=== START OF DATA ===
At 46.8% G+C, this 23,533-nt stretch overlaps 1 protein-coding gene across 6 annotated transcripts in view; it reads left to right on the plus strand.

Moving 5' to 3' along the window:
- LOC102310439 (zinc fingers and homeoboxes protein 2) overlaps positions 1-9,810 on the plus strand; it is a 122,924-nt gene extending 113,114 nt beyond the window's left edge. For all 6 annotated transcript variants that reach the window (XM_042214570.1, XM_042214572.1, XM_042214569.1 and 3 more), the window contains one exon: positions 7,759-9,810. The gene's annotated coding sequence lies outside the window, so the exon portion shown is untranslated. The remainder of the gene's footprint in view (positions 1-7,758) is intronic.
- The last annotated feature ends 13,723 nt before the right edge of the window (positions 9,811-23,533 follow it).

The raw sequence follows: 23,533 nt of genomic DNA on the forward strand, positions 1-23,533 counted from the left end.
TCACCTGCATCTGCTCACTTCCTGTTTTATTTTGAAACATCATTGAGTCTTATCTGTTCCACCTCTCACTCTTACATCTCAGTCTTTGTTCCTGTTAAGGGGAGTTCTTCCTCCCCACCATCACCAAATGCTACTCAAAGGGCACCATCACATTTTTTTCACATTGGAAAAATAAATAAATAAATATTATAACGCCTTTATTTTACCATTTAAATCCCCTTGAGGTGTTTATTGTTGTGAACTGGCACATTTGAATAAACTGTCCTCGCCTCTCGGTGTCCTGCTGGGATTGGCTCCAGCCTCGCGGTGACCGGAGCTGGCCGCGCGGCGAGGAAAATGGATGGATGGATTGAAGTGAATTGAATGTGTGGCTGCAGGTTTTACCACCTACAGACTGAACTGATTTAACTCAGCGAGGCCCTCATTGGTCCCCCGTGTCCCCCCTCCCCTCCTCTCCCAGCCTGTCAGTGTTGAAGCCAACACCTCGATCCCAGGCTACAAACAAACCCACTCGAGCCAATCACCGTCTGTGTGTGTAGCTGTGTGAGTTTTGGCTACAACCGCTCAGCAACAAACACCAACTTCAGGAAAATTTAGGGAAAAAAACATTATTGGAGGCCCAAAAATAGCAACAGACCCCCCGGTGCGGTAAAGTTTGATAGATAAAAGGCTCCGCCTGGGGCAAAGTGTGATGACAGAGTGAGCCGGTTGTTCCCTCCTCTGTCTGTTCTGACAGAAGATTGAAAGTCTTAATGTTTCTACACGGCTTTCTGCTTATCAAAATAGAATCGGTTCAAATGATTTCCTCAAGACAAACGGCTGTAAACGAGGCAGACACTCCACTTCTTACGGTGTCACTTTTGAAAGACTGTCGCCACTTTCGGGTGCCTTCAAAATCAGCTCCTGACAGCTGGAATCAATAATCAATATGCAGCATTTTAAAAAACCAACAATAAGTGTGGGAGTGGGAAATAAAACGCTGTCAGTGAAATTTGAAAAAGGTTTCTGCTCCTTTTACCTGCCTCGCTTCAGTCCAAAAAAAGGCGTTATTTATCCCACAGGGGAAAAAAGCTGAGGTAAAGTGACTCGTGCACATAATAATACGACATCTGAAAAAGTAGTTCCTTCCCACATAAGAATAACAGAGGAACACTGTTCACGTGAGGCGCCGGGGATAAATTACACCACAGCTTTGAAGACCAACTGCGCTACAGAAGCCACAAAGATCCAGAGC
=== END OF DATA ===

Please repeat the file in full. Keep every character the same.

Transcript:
At 46.8% G+C, this 23,533-nt stretch overlaps 1 protein-coding gene across 6 annotated transcripts in view; it reads left to right on the plus strand.

Moving 5' to 3' along the window:
- LOC102310439 (zinc fingers and homeoboxes protein 2) overlaps positions 1-9,810 on the plus strand; it is a 122,924-nt gene extending 113,114 nt beyond the window's left edge. For all 6 annotated transcript variants that reach the window (XM_042214570.1, XM_042214572.1, XM_042214569.1 and 3 more), the window contains one exon: positions 7,759-9,810. The gene's annotated coding sequence lies outside the window, so the exon portion shown is untranslated. The remainder of the gene's footprint in view (positions 1-7,758) is intronic.
- The last annotated feature ends 13,723 nt before the right edge of the window (positions 9,811-23,533 follow it).

The raw sequence follows: 23,533 nt of genomic DNA on the forward strand, positions 1-23,533 counted from the left end.
TCACCTGCATCTGCTCACTTCCTGTTTTATTTTGAAACATCATTGAGTCTTATCTGTTCCACCTCTCACTCTTACATCTCAGTCTTTGTTCCTGTTAAGGGGAGTTCTTCCTCCCCACCATCACCAAATGCTACTCAAAGGGCACCATCACATTTTTTTCACATTGGAAAAATAAATAAATAAATATTATAACGCCTTTATTTTACCATTTAAATCCCCTTGAGGTGTTTATTGTTGTGAACTGGCACATTTGAATAAACTGTCCTCGCCTCTCGGTGTCCTGCTGGGATTGGCTCCAGCCTCGCGGTGACCGGAGCTGGCCGCGCGGCGAGGAAAATGGATGGATGGATTGAAGTGAATTGAATGTGTGGCTGCAGGTTTTACCACCTACAGACTGAACTGATTTAACTCAGCGAGGCCCTCATTGGTCCCCCGTGTCCCCCCTCCCCTCCTCTCCCAGCCTGTCAGTGTTGAAGCCAACACCTCGATCCCAGGCTACAAACAAACCCACTCGAGCCAATCACCGTCTGTGTGTGTAGCTGTGTGAGTTTTGGCTACAACCGCTCAGCAACAAACACCAACTTCAGGAAAATTTAGGGAAAAAAACATTATTGGAGGCCCAAAAATAGCAACAGACCCCCCGGTGCGGTAAAGTTTGATAGATAAAAGGCTCCGCCTGGGGCAAAGTGTGATGACAGAGTGAGCCGGTTGTTCCCTCCTCTGTCTGTTCTGACAGAAGATTGAAAGTCTTAATGTTTCTACACGGCTTTCTGCTTATCAAAATAGAATCGGTTCAAATGATTTCCTCAAGACAAACGGCTGTAAACGAGGCAGACACTCCACTTCTTACGGTGTCACTTTTGAAAGACTGTCGCCACTTTCGGGTGCCTTCAAAATCAGCTCCTGACAGCTGGAATCAATAATCAATATGCAGCATTTTAAAAAACCAACAATAAGTGTGGGAGTGGGAAATAAAACGCTGTCAGTGAAATTTGAAAAAGGTTTCTGCTCCTTTTACCTGCCTCGCTTCAGTCCAAAAAAAGGCGTTATTTATCCCACAGGGGAAAAAAGCTGAGGTAAAGTGACTCGTGCACATAATAATACGACATCTGAAAAAGTAGTTCCTTCCCACATAAGAATAACAGAGGAACACTGTTCACGTGAGGCGCCGGGGATAAATTACACCACAGCTTTGAAGACCAACTGCGCTACAGAAGCCACAAAGATCCAGAGC